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News from the Capitals

News from the Capitals #64


Loss of competitiveness, shortages: a new explosive aspect of the French health crisis?

France has been facing drug shortages for several years, prompting the Ministry of Health to take action. To tackle the issue, Minister of Health and Prevention François Braun and Minister Delegate for Industry Roland Lescure initiated a steering committee to develop a new strategy for preventing and managing shortages. On June 13th, the Ministry of Health and Prevention published a list of 450 essential drugs aimed at meeting the priority needs of the French population. This list was created based on input from the French Society of Anesthesiology and Intensive Care, analysis from various medical societies, and recommendations from scientific authorities and public health plans. However, the list has faced criticism from specialists in pharmacology and medical disciplines.

One aspect of concern is the process through which the list was established. The project was led by the French Society of Clinical Pharmacy with the support of OMéDIT Paca. However, there are no mentions of disclosing conflicts of interest with the pharmaceutical industry in the work of the French Society of Clinical Pharmacy. This has raised suspicions that the French Minister of Health may have been trying to favor the pharmaceutical industry with this list.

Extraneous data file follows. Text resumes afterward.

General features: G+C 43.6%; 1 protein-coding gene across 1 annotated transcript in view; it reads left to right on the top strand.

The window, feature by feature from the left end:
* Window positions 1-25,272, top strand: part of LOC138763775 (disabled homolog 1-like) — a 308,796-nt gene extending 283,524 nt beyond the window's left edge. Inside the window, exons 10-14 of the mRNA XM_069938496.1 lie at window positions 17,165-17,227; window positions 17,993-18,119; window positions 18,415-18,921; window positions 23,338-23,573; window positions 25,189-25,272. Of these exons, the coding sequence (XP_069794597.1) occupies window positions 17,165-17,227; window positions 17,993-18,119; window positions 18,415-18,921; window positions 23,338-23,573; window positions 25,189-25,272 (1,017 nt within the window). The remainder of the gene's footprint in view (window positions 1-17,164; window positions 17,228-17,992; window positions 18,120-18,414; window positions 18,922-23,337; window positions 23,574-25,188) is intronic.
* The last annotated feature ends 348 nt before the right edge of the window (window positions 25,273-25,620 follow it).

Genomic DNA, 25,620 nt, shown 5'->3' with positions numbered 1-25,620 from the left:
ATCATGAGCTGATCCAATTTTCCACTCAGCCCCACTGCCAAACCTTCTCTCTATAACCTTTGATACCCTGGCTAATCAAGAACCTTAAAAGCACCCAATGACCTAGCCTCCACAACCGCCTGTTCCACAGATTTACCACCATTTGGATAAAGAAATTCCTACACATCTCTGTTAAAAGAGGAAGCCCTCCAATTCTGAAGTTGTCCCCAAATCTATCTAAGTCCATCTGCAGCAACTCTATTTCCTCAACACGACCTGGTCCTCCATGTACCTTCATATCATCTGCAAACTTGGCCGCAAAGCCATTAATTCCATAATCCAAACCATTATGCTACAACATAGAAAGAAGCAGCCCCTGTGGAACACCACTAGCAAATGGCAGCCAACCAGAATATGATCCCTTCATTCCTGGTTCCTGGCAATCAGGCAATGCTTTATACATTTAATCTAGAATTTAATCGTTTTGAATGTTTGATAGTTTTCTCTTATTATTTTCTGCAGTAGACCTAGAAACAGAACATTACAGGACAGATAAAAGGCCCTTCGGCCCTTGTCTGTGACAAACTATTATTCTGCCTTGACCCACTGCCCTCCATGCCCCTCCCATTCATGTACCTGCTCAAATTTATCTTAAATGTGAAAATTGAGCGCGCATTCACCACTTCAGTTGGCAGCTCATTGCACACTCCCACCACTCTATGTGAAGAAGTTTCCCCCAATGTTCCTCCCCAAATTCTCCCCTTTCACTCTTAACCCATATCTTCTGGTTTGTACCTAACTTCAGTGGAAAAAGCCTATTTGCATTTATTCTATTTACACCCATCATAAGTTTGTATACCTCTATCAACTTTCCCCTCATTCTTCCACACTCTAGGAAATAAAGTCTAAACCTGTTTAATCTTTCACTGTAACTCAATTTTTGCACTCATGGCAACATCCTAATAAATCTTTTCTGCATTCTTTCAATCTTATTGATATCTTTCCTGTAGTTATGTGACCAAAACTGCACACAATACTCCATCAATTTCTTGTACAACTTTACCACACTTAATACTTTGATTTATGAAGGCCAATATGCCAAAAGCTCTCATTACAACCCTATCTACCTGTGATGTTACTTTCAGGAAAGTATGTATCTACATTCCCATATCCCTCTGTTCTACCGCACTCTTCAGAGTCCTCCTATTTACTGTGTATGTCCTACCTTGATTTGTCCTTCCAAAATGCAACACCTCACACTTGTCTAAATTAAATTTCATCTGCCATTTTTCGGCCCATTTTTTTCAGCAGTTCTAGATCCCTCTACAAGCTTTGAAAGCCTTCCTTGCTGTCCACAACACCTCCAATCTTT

Another aspect that has been criticized remains in the selected drugs, some of them appear to be unnecessary, while others are essential and not included.

However, this controversy surrounding the list could strain relations between the French government and the pharmaceutical industry, with concerns being raised about the loss of attractiveness for drug companies in France.

One of the key issues contributing to low production in France is the lengthy administrative delays and complex regulatory processes. Even after a drug receives approval from the European Union, it must go through several stages with local regulatory authorities before it can be marketed in France. While efforts have been made to reduce procedural times, the time taken for price negotiations and publication in the Official Journal has increased significantly.